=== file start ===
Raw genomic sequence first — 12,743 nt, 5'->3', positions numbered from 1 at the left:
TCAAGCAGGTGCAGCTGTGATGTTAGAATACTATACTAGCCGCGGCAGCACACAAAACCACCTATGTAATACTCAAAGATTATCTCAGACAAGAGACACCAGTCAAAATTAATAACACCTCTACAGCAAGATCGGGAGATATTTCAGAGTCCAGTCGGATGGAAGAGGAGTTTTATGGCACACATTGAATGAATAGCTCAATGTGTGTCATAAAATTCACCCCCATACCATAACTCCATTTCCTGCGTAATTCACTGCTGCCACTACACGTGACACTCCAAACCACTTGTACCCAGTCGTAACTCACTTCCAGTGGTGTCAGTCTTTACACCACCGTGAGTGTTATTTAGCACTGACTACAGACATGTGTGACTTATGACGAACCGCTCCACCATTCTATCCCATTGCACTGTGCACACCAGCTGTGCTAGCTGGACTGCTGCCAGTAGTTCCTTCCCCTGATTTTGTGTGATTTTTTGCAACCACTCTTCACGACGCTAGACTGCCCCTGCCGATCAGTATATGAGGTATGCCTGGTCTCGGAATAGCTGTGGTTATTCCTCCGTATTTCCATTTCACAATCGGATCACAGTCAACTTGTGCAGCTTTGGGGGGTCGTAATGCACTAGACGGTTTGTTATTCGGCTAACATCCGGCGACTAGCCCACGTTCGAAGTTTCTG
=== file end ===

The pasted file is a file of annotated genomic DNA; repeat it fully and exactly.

Raw genomic sequence first — 12,743 nt, 5'->3', positions numbered from 1 at the left:
TCAAGCAGGTGCAGCTGTGATGTTAGAATACTATACTAGCCGCGGCAGCACACAAAACCACCTATGTAATACTCAAAGATTATCTCAGACAAGAGACACCAGTCAAAATTAATAACACCTCTACAGCAAGATCGGGAGATATTTCAGAGTCCAGTCGGATGGAAGAGGAGTTTTATGGCACACATTGAATGAATAGCTCAATGTGTGTCATAAAATTCACCCCCATACCATAACTCCATTTCCTGCGTAATTCACTGCTGCCACTACACGTGACACTCCAAACCACTTGTACCCAGTCGTAACTCACTTCCAGTGGTGTCAGTCTTTACACCACCGTGAGTGTTATTTAGCACTGACTACAGACATGTGTGACTTATGACGAACCGCTCCACCATTCTATCCCATTGCACTGTGCACACCAGCTGTGCTAGCTGGACTGCTGCCAGTAGTTCCTTCCCCTGATTTTGTGTGATTTTTTGCAACCACTCTTCACGACGCTAGACTGCCCCTGCCGATCAGTATATGAGGTATGCCTGGTCTCGGAATAGCTGTGGTTATTCCTCCGTATTTCCATTTCACAATCGGATCACAGTCAACTTGTGCAGCTTTGGGGGGTCGTAATGCACTAGACGGTTTGTTATTCGGCTAACATCCGGCGACTAGCCCACGTTCGAAGTTTCTG